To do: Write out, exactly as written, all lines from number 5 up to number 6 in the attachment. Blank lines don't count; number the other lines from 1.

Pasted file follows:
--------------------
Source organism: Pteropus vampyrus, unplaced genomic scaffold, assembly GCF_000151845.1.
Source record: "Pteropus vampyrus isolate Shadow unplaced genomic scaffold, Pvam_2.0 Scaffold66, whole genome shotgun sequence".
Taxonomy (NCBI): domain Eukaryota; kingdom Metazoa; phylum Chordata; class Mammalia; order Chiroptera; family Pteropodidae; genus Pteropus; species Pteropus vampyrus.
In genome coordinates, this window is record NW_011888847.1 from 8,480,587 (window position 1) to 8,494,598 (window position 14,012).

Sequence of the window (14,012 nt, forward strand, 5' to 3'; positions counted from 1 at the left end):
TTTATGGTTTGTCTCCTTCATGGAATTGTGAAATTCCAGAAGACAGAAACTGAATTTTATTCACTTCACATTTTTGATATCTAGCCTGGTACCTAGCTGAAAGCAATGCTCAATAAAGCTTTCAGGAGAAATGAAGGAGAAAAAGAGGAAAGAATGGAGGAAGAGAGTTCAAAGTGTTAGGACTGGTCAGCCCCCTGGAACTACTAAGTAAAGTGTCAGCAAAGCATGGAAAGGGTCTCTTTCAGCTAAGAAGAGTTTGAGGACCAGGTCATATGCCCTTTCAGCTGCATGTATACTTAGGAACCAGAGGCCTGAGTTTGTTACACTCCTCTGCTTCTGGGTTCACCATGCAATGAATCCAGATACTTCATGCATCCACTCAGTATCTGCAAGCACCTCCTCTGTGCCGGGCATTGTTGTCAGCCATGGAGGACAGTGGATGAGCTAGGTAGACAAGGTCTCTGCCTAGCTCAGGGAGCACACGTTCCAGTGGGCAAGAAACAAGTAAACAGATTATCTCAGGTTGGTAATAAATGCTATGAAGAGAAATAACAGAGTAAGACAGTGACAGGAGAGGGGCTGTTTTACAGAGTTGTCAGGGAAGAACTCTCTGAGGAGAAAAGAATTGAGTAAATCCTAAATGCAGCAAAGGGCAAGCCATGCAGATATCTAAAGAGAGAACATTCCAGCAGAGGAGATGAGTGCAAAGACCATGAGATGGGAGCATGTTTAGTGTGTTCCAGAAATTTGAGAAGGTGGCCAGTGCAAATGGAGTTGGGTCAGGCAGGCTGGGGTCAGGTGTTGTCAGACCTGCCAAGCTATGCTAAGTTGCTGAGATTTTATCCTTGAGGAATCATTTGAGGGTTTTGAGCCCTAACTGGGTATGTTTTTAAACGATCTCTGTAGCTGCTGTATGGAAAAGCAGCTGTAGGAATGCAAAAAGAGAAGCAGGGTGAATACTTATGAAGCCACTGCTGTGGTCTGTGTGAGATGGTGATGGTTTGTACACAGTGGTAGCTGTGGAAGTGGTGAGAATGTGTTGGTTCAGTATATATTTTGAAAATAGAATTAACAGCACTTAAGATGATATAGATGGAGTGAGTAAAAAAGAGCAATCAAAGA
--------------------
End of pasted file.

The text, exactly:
Sequence of the window (14,012 nt, forward strand, 5' to 3'; positions counted from 1 at the left end):
TTTATGGTTTGTCTCCTTCATGGAATTGTGAAATTCCAGAAGACAGAAACTGAATTTTATTCACTTCACATTTTTGATATCTAGCCTGGTACCTAGCTGAAAGCAATGCTCAATAAAGCTTTCAGGAGAAATGAAGGAGAAAAAGAGGAAAGAATGGAGGAAGAGAGTTCAAAGTGTTAGGACTGGTCAGCCCCCTGGAACTACTAAGTAAAGTGTCAGCAAAGCATGGAAAGGGTCTCTTTCAGCTAAGAAGAGTTTGAGGACCAGGTCATATGCCCTTTCAGCTGCATGTATACTTAGGAACCAGAGGCCTGAGTTTGTTACACTCCTCTGCTTCTGGGTTCACCATGCAATGAATCCAGATACTTCATGCATCCACTCAGTATCTGCAAGCACCTCCTCTGTGCCGGGCATTGTTGTCAGCCATGGAGGACAGTGGATGAGCTAGGTAGACAAGGTCTCTGCCTAGCTCAGGGAGCACACGTTCCAGTGGGCAAGAAACAAGTAAACAGATTATCTCAGGTTGGTAATAAATGCTATGAAGAGAAATAACAGAGTAAGACAGTGACAGGAGAGGGGCTGTTTTACAGAGTTGTCAGGGAAGAACTCTCTGAGGAGAAAAGAATTGAGTAAATCCTAAATGCAGCAAAGGGCAAGCCATGCAGATATCTAAAGAGAGAACATTCCAGCAGAGGAGATGAGTGCAAAGACCATGAGATGGGAGCATGTTTAGTGTGTTCCAGAAATTTGAGAAGGTGGCCAGTGCAAATGGAGTTGGGTCAGGCAGGCTGGGGTCAGGTGTTGTCAGACCTGCCAAGCTATGCTAAGTTGCTGAGATTTTATCCTTGAGGAATCATTTGAGGGTTTTGAGCCCTAACTGGGTATGTTTTTAAACGATCTCTGTAGCTGCTGTATGGAAAAGCAGCTGTAGGAATGCAAAAAGAGAAGCAGGGTGAATACTTATGAAGCCACTGCTGTGGTCTGTGTGAGATGGTGATGGTTTGTACACAGTGGTAGCTGTGGAAGTGGTGAGAATGTGTTGGTTCAGTATATATTTTGAAAATAGAATTAACAGCACTTAAGATGATATAGATGGAGTGAGTAAAAAAGAGCAATCAAAGA